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Forum Calls for Better Understanding of China

Participants in the Chicago 2006 China Forum which opened in the American city on Monday have urged that intensified efforts be made to promote better understanding between China and the United States as an important step in deepening bilateral ties.

Former US Senator, Adlai Stevenson III from Illinois, said in his keynote speech that ignorance about China proved to be a major difficulty in US-China relations.

"I find the Chinese better informed about America than America about China and therein lies the main difficulty in US-China relations -- ignorance," said Stevenson on his return from China.

"It (ignorance) is easily acquired and in American politics sometimes convenient but it isn't bliss,” he said. “Ignorance is dangerous."

"Changes in China are so profound and rapid that the realities lag behind our perceptions and reflect little of the dynamic social and institutional change which motivates this proud and ancient country," he said.

The two-day forum, organized by the Chicago-based China Star Media Group, brought together experts, scholars, businessmen and government officials from China and the United States.

"Forums like these help dispel ignorance – on both sides of the Pacific," Stevenson said. "With more initiatives like this forum we can make China's challenge to Americans the historic opportunity it is for the world."

Speaking about US-China trade he said, "Some 60 percent of China's exports to the US are re-exports--imports to which value is added in China, including imports from US companies, before they are exported.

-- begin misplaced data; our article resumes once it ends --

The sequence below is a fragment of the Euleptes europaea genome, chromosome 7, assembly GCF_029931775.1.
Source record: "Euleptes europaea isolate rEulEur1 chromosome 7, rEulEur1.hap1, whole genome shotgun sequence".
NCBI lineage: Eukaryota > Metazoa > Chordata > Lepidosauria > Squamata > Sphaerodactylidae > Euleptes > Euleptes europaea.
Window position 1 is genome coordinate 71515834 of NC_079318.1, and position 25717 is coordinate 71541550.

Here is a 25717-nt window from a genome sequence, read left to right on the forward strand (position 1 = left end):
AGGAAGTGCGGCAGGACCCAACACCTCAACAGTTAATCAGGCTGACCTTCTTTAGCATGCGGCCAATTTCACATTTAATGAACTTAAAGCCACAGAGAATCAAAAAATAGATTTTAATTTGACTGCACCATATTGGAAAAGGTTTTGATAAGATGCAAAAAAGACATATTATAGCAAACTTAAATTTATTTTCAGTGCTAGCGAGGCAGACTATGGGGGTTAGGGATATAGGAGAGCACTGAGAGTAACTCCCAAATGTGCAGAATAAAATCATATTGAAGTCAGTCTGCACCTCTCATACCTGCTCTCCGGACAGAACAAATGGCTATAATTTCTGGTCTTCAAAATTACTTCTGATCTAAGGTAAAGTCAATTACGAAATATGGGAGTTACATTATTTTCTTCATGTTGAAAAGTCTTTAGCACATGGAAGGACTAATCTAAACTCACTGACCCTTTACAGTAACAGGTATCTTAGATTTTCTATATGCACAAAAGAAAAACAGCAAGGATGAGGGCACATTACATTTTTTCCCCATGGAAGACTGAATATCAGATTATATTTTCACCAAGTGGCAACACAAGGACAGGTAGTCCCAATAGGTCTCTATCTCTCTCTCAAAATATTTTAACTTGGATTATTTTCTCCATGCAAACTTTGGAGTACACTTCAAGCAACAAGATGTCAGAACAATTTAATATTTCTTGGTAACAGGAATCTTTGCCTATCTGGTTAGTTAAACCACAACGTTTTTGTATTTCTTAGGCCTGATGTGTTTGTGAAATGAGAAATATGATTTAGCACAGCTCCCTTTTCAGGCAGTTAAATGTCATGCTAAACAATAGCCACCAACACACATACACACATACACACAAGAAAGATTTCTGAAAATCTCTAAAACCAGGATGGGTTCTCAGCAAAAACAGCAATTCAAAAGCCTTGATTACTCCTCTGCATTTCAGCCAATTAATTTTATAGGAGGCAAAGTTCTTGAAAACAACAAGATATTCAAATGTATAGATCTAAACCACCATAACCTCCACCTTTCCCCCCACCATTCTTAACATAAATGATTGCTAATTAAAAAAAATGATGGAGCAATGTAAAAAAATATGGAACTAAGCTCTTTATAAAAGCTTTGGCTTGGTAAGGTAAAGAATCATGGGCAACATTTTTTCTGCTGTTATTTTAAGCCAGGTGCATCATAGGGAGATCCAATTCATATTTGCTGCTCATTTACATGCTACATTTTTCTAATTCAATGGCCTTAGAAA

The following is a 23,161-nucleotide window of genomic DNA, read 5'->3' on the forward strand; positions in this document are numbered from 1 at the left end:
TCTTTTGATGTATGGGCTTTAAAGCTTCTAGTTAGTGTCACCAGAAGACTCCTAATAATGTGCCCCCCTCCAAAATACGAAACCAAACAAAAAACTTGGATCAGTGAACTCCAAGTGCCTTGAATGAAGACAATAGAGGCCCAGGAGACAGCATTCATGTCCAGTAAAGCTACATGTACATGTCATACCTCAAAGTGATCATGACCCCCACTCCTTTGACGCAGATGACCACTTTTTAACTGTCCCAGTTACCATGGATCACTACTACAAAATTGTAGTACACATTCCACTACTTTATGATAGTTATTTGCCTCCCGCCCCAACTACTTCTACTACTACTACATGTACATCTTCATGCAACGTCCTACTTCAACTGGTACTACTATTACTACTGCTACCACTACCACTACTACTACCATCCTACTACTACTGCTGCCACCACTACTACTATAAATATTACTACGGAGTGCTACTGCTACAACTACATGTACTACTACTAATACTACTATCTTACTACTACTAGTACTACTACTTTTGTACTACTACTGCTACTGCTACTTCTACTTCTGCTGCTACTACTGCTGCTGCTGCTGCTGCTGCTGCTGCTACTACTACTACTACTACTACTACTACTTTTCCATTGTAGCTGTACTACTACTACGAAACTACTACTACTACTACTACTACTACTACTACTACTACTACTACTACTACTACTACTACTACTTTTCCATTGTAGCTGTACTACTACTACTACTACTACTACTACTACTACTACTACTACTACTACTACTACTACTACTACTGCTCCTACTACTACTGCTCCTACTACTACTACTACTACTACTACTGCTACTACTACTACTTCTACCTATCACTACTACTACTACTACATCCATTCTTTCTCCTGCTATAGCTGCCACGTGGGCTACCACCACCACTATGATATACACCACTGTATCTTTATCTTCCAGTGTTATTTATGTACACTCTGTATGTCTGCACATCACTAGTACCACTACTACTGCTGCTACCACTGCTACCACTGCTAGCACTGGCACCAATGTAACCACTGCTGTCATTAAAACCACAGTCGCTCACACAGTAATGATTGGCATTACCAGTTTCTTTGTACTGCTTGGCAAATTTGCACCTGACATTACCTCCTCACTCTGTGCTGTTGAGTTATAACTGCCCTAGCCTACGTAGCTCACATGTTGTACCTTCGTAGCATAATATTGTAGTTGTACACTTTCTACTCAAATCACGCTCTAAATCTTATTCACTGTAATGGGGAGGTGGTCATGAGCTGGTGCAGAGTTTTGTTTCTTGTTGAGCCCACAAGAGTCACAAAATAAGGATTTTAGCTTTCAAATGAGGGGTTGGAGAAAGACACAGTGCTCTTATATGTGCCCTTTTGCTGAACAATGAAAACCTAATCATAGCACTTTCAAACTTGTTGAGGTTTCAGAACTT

"Some American officials blame China for America's unsustainable trade deficit," he said. "But China does not run a trade surplus with the world. Its trade with the world is in deficit.

"For politicians in Washington blaming China and telling China how to manage its economy is a little like General Motors telling Toyota how to make automobiles," joked Stevenson.

He said that Chinese friends should not confuse America with its government in Washington. "Governments come and go," he observed. "The American academic and business communities see the opportunities China offers."

Huang Yuejin, vice chairman of the China Overseas Friendship Association, said China needed not only internal stability but also a peaceful and favorable international environment.

"China will adhere to the independent foreign policy of peace and stick to the path of peaceful development....China will always be an important force for world peace and common development," he said.

(Xinhua News Agency May 9, 2006)

 

 

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